| ORIGINAL ARTICLE
|Year : 2015 | Volume
| Issue : 2 | Page : 243-247
Is non-woven fabric a useful method of packaging instruments for operation theatres in resource constrained settings?
GS Devadiga1, VMP Thomas2, S Shetty3, MS Setia4
1 Department of Central Sterile Supply, Dr. L H Hiranandani Hospital, Powai, Mumbai, Maharashtra, India
2 Department of Operations and Projects, Dr. L H Hiranandani Hospital, Powai, Mumbai, Maharashtra, India
3 Department of Laboratory Medicine, Dr. L H Hiranandani Hospital, Powai, Mumbai, Maharashtra, India
4 Department of Consultant Epidemiologist, Dr. L H Hiranandani Hospital, Powai, Mumbai, Maharashtra, India
Introduction: Studies have highlighted the advantages and disadvantages of woven and non-woven fabrics. The present study assessed the change in resterilisation proportion after introduction of non-woven fabric for packaging of instruments and to evaluate the cost-effectiveness of non-woven fabrics compared with woven fabrics. Materials and Methods: The present study is a secondary data analysis of resterilisation data collected from November 2009 to August 2013. We calculated the proportions (and their 95% confidence intervals) of resterilisation done every month. The proportion over time was compared using a Chi-square test for trend. We used linear regression analysis to adjust for the number of surgeries performed every month. We also compared the cost of woven and non-woven fabrics. Results: Of the total 117,335 surgical packets prepared during the study period, 1900 were resterilised; thus, the overall proportion was 1.62% (95% CI: 1.55% to 1.69%). The resterilisation proportion was 8.95% (95% CI: 7.73% to 10.17%) in November 2009 and was 0.38% (95% CI: 0.16% to 0.62%) in August 2013 (P < 0.001). After adjusting for the total number of surgeries conducted every month, we found that the number of packets resterilised reduced every month (per month reduction: -1.97, 95% CI: -2.76 to -1.18). The total cost (initial preparation and resterilisation) for 100 units of woven fabric is INR 6359.41 per month (confidence limit estimates: 6228.20 to 6430.62) and for non-woven fabric was INR 6208.50 (confidence limit estimate: INR 6194.90 to 6223.35) (P < 0.01). Conclusions: The introduction of non-woven spunbond-meltblown-spunbond fabrics did reduce the proportion of resterilisation of packaged instruments. The decline was sharp and sustained over time, even after accounting for the change in the number of procedures. Furthermore, though the switch from woven to non-woven fabric was cost-effective in our situation, it may not be directly translated to other scenarios.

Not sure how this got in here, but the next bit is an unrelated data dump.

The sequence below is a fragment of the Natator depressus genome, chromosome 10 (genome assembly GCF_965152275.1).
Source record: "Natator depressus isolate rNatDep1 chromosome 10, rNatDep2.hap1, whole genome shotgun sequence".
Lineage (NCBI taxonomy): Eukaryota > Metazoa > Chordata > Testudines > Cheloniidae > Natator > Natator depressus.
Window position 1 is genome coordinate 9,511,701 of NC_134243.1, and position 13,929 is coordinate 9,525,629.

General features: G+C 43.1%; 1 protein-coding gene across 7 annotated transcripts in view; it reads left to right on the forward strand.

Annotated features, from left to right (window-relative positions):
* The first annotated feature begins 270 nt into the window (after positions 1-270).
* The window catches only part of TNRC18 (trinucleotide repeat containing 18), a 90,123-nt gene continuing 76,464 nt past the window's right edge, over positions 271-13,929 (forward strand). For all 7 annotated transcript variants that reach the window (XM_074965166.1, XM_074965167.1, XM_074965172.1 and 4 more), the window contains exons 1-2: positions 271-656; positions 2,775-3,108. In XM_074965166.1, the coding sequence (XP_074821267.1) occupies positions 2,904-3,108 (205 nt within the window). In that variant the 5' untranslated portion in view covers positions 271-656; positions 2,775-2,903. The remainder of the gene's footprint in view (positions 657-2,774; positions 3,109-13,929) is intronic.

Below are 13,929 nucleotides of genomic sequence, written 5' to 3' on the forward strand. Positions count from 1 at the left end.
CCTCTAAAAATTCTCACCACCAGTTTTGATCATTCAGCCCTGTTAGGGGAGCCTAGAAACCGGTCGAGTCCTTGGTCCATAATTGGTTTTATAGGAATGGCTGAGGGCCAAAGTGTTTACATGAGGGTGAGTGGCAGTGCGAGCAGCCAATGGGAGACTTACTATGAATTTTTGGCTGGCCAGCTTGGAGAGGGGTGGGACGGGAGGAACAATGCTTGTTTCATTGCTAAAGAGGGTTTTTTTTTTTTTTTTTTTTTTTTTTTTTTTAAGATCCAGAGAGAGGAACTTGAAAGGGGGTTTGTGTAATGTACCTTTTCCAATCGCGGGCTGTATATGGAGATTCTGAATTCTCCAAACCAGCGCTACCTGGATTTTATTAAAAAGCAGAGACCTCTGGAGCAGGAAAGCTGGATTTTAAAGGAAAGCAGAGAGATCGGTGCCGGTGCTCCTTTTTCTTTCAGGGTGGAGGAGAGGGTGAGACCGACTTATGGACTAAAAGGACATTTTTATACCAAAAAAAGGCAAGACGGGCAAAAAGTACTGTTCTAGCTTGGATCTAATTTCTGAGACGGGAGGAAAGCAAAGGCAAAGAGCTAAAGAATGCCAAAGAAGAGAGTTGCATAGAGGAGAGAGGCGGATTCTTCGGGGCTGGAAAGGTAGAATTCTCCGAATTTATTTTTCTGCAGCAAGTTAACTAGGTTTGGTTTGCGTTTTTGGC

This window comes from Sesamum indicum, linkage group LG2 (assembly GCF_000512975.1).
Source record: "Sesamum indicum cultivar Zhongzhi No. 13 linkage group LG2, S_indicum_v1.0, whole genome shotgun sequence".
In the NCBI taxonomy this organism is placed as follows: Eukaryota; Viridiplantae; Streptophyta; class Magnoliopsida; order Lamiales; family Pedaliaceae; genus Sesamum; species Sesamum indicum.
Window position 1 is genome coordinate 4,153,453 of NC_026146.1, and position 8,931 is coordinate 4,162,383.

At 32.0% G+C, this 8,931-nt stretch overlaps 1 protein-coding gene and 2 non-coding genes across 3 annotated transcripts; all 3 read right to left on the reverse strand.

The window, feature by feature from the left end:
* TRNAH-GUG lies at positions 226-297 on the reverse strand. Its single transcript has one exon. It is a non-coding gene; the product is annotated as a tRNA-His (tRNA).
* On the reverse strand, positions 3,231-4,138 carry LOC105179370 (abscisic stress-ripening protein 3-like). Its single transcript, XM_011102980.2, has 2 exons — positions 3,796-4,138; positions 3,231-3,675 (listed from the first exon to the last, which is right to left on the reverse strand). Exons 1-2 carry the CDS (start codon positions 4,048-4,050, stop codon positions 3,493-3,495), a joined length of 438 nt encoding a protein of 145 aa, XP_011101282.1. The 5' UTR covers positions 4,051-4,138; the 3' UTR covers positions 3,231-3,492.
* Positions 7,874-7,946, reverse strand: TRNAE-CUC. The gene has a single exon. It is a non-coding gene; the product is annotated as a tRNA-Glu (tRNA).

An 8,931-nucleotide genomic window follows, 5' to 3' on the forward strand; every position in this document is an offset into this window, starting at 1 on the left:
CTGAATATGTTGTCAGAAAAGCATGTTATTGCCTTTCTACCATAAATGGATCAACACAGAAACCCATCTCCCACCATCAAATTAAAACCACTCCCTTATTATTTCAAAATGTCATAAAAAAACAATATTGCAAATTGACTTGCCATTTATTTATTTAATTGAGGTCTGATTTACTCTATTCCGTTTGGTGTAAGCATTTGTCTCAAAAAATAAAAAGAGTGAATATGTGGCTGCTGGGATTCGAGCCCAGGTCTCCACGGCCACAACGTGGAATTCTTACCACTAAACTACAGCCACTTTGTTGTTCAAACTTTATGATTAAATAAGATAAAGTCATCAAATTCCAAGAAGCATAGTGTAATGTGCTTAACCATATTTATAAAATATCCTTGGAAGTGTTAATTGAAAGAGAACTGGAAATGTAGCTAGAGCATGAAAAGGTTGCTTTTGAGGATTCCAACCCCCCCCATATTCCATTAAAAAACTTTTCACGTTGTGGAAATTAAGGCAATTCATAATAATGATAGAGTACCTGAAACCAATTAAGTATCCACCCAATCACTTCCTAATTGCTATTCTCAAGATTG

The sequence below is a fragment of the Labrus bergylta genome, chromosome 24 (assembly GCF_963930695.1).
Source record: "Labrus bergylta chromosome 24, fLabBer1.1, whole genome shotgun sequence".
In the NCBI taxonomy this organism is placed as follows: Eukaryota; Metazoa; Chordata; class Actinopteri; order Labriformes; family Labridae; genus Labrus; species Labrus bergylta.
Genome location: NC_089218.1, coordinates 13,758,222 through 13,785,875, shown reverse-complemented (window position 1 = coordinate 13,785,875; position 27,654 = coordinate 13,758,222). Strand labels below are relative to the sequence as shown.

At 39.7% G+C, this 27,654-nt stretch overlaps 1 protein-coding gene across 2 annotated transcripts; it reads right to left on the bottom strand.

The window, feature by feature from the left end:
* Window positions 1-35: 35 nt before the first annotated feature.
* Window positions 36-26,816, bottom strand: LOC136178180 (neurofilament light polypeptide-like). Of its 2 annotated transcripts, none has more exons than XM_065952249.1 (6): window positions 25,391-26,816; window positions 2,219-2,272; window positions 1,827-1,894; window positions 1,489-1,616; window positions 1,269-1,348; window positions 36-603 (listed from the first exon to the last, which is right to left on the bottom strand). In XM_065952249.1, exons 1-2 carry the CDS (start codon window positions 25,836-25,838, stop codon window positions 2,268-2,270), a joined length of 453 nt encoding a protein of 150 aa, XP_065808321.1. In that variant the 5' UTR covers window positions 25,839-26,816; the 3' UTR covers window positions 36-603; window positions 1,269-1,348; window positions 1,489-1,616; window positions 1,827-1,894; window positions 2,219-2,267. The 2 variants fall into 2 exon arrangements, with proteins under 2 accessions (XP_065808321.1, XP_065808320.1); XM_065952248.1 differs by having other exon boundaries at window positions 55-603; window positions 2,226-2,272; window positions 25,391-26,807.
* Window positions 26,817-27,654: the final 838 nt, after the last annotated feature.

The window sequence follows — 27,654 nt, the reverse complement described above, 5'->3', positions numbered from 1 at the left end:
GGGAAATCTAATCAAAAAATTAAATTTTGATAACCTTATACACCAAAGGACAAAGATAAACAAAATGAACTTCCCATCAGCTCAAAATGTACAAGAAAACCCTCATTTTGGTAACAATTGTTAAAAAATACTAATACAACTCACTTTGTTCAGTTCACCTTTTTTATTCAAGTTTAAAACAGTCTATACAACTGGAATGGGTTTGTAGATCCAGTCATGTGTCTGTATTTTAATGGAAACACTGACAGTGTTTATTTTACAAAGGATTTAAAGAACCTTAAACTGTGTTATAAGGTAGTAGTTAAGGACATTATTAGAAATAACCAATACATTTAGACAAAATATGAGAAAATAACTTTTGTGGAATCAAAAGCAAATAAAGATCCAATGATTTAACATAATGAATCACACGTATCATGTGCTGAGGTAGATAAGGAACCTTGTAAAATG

M S Setia
Department of Consultant Epidemiologist, Dr. L H Hiranandani Hospital, Powai, Mumbai, Maharashtra
Source of Support: None, Conflict of Interest: None
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